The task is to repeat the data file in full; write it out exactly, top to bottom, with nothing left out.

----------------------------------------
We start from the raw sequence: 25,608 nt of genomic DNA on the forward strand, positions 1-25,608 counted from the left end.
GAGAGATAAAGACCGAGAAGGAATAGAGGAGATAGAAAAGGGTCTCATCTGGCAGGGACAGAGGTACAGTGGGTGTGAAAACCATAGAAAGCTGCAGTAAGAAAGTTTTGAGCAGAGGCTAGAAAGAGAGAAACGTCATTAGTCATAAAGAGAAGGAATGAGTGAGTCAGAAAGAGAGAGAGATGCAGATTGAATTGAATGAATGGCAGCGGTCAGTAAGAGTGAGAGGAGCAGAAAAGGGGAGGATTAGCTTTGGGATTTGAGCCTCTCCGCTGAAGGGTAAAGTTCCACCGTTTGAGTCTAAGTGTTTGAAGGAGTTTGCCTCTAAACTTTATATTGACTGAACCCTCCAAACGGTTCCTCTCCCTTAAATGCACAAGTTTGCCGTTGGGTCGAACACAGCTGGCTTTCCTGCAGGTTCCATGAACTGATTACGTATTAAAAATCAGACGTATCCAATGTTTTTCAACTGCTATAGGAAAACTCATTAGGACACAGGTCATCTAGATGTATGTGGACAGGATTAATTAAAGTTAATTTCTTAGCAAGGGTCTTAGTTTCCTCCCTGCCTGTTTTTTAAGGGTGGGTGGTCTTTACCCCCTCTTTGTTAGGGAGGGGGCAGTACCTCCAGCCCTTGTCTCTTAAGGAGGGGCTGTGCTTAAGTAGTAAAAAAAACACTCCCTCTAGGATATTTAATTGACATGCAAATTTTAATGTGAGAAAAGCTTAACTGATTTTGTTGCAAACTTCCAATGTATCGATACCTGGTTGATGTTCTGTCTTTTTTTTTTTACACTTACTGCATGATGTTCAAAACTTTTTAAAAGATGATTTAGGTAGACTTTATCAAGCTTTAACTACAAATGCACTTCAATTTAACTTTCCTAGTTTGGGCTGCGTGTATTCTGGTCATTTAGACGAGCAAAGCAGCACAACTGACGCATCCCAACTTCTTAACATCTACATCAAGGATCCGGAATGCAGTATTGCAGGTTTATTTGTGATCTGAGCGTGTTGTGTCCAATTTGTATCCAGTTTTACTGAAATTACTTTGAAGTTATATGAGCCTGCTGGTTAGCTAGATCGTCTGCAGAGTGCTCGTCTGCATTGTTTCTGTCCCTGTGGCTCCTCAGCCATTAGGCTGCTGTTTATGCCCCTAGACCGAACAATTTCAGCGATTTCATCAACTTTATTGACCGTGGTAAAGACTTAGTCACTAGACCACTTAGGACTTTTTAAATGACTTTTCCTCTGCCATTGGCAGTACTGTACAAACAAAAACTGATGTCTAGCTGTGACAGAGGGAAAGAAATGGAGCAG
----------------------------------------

We start from the raw sequence: 25,608 nt of genomic DNA on the forward strand, positions 1-25,608 counted from the left end.
GAGAGATAAAGACCGAGAAGGAATAGAGGAGATAGAAAAGGGTCTCATCTGGCAGGGACAGAGGTACAGTGGGTGTGAAAACCATAGAAAGCTGCAGTAAGAAAGTTTTGAGCAGAGGCTAGAAAGAGAGAAACGTCATTAGTCATAAAGAGAAGGAATGAGTGAGTCAGAAAGAGAGAGAGATGCAGATTGAATTGAATGAATGGCAGCGGTCAGTAAGAGTGAGAGGAGCAGAAAAGGGGAGGATTAGCTTTGGGATTTGAGCCTCTCCGCTGAAGGGTAAAGTTCCACCGTTTGAGTCTAAGTGTTTGAAGGAGTTTGCCTCTAAACTTTATATTGACTGAACCCTCCAAACGGTTCCTCTCCCTTAAATGCACAAGTTTGCCGTTGGGTCGAACACAGCTGGCTTTCCTGCAGGTTCCATGAACTGATTACGTATTAAAAATCAGACGTATCCAATGTTTTTCAACTGCTATAGGAAAACTCATTAGGACACAGGTCATCTAGATGTATGTGGACAGGATTAATTAAAGTTAATTTCTTAGCAAGGGTCTTAGTTTCCTCCCTGCCTGTTTTTTAAGGGTGGGTGGTCTTTACCCCCTCTTTGTTAGGGAGGGGGCAGTACCTCCAGCCCTTGTCTCTTAAGGAGGGGCTGTGCTTAAGTAGTAAAAAAAACACTCCCTCTAGGATATTTAATTGACATGCAAATTTTAATGTGAGAAAAGCTTAACTGATTTTGTTGCAAACTTCCAATGTATCGATACCTGGTTGATGTTCTGTCTTTTTTTTTTTACACTTACTGCATGATGTTCAAAACTTTTTAAAAGATGATTTAGGTAGACTTTATCAAGCTTTAACTACAAATGCACTTCAATTTAACTTTCCTAGTTTGGGCTGCGTGTATTCTGGTCATTTAGACGAGCAAAGCAGCACAACTGACGCATCCCAACTTCTTAACATCTACATCAAGGATCCGGAATGCAGTATTGCAGGTTTATTTGTGATCTGAGCGTGTTGTGTCCAATTTGTATCCAGTTTTACTGAAATTACTTTGAAGTTATATGAGCCTGCTGGTTAGCTAGATCGTCTGCAGAGTGCTCGTCTGCATTGTTTCTGTCCCTGTGGCTCCTCAGCCATTAGGCTGCTGTTTATGCCCCTAGACCGAACAATTTCAGCGATTTCATCAACTTTATTGACCGTGGTAAAGACTTAGTCACTAGACCACTTAGGACTTTTTAAATGACTTTTCCTCTGCCATTGGCAGTACTGTACAAACAAAAACTGATGTCTAGCTGTGACAGAGGGAAAGAAATGGAGCAG